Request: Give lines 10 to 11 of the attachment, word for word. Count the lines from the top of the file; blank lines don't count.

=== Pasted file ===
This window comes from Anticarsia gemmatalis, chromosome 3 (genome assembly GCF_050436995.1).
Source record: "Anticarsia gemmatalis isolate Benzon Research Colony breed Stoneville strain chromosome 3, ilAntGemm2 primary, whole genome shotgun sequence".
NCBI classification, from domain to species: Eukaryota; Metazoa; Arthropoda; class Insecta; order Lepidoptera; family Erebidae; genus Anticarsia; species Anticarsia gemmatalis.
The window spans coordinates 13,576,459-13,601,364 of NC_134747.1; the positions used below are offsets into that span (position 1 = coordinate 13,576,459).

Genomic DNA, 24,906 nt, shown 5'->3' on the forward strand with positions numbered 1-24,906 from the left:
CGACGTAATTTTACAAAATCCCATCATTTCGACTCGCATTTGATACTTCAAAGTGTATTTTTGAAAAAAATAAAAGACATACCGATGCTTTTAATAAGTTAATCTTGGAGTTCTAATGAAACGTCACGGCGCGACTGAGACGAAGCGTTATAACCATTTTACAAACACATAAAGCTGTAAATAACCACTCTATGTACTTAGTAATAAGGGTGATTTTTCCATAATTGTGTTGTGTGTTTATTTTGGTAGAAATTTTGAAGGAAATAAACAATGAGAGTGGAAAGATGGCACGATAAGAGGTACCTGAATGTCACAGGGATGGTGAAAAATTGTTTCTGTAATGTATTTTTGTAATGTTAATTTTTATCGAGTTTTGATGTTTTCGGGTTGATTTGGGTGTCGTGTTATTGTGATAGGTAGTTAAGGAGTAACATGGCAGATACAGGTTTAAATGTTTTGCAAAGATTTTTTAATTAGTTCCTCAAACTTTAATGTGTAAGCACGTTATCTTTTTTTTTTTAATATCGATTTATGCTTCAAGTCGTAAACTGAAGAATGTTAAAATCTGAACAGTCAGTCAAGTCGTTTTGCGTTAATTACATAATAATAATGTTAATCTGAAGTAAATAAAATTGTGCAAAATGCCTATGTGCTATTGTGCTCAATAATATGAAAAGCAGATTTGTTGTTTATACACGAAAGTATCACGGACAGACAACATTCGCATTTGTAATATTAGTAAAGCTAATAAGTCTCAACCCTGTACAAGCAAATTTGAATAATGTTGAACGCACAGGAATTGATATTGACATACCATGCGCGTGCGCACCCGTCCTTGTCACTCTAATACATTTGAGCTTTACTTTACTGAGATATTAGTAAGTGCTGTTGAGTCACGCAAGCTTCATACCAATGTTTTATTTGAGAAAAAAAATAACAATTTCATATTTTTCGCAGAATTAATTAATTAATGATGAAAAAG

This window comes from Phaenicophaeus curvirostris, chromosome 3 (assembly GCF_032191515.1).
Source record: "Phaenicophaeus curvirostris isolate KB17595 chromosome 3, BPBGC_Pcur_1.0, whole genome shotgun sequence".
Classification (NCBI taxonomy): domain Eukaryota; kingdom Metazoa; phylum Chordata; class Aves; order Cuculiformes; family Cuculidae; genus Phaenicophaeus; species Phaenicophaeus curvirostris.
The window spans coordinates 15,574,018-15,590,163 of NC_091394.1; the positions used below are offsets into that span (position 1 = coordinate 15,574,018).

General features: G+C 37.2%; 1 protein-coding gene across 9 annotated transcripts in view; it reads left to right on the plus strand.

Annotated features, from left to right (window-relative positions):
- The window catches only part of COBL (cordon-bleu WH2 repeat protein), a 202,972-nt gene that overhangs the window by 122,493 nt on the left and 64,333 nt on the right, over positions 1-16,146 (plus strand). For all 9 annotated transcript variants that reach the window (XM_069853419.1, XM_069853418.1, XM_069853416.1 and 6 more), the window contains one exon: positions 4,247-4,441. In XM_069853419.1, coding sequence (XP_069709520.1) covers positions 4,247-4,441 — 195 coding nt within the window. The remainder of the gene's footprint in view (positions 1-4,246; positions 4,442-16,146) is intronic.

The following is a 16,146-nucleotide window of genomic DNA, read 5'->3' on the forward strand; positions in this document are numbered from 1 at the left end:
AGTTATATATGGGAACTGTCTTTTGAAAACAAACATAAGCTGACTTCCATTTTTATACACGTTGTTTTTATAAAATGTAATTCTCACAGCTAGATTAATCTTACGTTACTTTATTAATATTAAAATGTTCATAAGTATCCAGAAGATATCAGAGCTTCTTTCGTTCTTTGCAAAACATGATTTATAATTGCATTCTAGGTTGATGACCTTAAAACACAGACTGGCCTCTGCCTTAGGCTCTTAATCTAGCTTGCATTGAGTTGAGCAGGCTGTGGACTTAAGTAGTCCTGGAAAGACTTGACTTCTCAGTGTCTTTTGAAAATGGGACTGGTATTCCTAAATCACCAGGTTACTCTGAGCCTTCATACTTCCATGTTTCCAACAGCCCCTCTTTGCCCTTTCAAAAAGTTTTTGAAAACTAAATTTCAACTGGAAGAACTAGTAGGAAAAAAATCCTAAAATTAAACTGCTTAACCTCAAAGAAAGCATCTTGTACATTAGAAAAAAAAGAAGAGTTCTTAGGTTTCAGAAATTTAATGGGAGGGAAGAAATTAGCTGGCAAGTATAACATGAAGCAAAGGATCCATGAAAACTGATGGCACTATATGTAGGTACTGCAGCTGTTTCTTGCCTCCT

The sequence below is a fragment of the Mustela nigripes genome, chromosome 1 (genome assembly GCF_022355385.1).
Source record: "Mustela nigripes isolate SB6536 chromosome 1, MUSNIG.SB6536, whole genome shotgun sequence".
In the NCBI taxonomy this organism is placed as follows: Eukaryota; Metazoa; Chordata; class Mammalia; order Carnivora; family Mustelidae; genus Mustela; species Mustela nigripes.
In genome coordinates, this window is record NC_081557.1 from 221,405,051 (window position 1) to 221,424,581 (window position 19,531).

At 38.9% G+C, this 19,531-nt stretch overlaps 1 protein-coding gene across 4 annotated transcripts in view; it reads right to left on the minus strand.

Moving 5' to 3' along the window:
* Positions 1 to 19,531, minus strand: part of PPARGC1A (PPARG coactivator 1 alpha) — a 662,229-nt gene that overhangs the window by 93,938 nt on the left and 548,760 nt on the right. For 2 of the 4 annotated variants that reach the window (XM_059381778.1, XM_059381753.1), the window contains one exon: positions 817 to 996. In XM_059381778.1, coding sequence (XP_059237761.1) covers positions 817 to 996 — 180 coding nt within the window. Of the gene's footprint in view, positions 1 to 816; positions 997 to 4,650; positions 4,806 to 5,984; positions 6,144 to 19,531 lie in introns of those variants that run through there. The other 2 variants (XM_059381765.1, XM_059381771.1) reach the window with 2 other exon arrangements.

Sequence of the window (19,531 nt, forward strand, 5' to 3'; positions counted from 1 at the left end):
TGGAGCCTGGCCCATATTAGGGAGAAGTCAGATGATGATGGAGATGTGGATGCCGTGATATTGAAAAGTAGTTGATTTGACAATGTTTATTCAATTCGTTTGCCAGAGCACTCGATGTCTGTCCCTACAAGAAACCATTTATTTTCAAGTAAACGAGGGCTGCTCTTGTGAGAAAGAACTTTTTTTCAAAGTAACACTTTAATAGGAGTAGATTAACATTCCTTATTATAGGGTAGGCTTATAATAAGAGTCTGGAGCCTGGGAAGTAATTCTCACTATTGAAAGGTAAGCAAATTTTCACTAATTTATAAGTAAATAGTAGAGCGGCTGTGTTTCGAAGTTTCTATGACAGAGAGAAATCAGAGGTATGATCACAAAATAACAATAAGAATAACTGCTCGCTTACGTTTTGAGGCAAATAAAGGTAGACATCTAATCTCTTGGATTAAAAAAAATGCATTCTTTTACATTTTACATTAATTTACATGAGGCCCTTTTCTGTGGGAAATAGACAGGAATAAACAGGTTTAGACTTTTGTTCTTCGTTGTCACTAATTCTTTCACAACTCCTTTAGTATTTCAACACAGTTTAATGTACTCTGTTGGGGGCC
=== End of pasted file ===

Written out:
The window spans coordinates 15,574,018-15,590,163 of NC_091394.1; the positions used below are offsets into that span (position 1 = coordinate 15,574,018).

General features: G+C 37.2%; 1 protein-coding gene across 9 annotated transcripts in view; it reads left to right on the plus strand.